Elsewhere around the KHL, expect NHL teams to be clamoring for the talents of 24-year-old Sergei Shumakov if the young winger decides to try his hand in North America. Undrafted into the NHL, Shumakov only knows Russian hockey, but continues to get better and better year after year. Already in 2016-17, Shumakov has matched his 33 points from all of last year in 23 less games. A gifted goal scorer who can also play a physical and gritty style, Shumakov has appeal on many levels for NHL suitors. If he continues to produce at a high level for Sibir Novosibirsk this season, expect teams to come calling this summer for the KHL’s current ninth-ranked scorer. Just below Shumakov on that list is Salavat Yulaev Ufa’s Teemu Hartikainen, who some may remember from his brief time with the Edmonton Oilers. While the big Finnish winger has always had the size, strength, and raw talent, he has developed a more complete game over his past few years in the KHL. On his way to his best season yet, the 26-year-old may decide to give the NHL another try with an Oilers team that is now much more appealing. One final intriguing prospect in the KHL’s top ten in scoring is Czech center Jan Kovar. After flying under the radar during his junior and pro days in the Czech Republic, the 26-year-old exploded onto the scene in 2013-14 with 68 points in 54 games in his first KHL season with Mettalurg Magnitogorsk. With 68 and 52 points in the past two seasons after that, and already 42 points in 35 games this season, Kovar has proven to be a reliable contributor and has rejuvinated veteran linemate Mozyakin. Although his contract is not up until 2018, that won’t stop NHL teams from inquiring into his services beforehand.
Other players of interest outside the KHL scoring race include former Boston University star defenseman and NHL journeyman Matt Gilroy, long-time Ottawa Senator Peter Regin, and, property of the Boston Bruins, defenseman Maxim Chudinov. Players like Linus Omark, Nigel Dawes, and Brandon Bochenski continue to have great careers in Europe, but have seemingly turned their backs on a return to the NHL. The real prize of the KHL outside of top scorers may be a strong class of goaltenders. Former Ducks prospect Igor Bobkov of Admiral Vladisvostok has found his way in a contract year, posting a 1.57 GAA and .949 SV% in 21 games so far. With NHL teams always on the lookout for goalie depth, especially in an off-season where the NHL Expansion Draft could unexpectedly strip some teams of their backup keepers, Bobkov could get another shot in the NHL next season. The KHL’s best goalie so far has been Traktor Chelyabinsk’s Pavel Francouz. Like fellow countryman Kovar, the Czeck goalie still has term left on his contract, but that may not matter if NHL teams come calling. The 26-year-old has a 1.22 GAA and a .958 SV% in a league built on offense and not known for defense. Those are hard numbers for North American net-needy teams to ignore. Finally, and frighteningly, the next best goalie behind Bobkov and Francouz is 20-year-old Igor Shestyorkin, also known as the heir apparent to Henrik Lundqvist. A fourth-round pick of the Rangers in 2014, New York lucked into what might be the best goalie prospect not currently playing in North America. Shestyorkin has a 1.51 GAA and .942 SV% in 26 games as the starting goalie for none other than SKA Saint Petersberg. The young keeper still has some developing to do, but has the talent to be a future star and make the transition from “King Henrik” and easy one for the Rangers.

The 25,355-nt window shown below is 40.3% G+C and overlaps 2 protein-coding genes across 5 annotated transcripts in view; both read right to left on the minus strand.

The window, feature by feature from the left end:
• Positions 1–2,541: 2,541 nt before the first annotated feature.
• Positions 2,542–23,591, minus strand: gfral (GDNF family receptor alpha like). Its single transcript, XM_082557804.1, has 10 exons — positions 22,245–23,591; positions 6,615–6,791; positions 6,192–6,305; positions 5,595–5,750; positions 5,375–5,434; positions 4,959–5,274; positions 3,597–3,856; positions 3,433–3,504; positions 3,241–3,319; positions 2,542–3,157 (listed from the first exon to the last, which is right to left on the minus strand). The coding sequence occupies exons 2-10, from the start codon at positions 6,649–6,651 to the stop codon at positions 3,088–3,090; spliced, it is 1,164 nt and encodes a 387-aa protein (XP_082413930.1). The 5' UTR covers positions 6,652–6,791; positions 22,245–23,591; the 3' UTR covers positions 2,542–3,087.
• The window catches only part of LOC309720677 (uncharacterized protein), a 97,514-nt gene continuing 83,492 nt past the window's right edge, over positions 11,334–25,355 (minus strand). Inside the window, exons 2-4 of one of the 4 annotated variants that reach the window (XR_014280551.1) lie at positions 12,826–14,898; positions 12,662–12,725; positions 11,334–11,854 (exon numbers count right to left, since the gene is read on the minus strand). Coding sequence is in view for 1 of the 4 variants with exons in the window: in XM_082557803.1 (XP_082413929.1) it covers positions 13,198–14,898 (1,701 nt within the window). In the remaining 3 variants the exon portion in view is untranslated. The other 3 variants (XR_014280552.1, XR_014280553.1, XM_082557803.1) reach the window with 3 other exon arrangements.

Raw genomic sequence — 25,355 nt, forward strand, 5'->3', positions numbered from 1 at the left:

When hockey is on display on the global scale, like at the Winter Olympic Games or this past summer’s World Cup of Hockey, it’s easy to see how worldly the game really is. However, it’s just as easy to forget that during the regular season when all the focus is on players just in the NHL or in it’s feeder leagues like the AHL, NCAA, or Canadian junior leagues. However, there is hockey talent around the world, and some that will have a great impact on the NHL in the near future. It’s important to give those other leagues their due diligence as well. Your favorite team may have one of these relatively unknown players on their roster soon.
Coming soon – Across The Pond: Switzerland’s NLA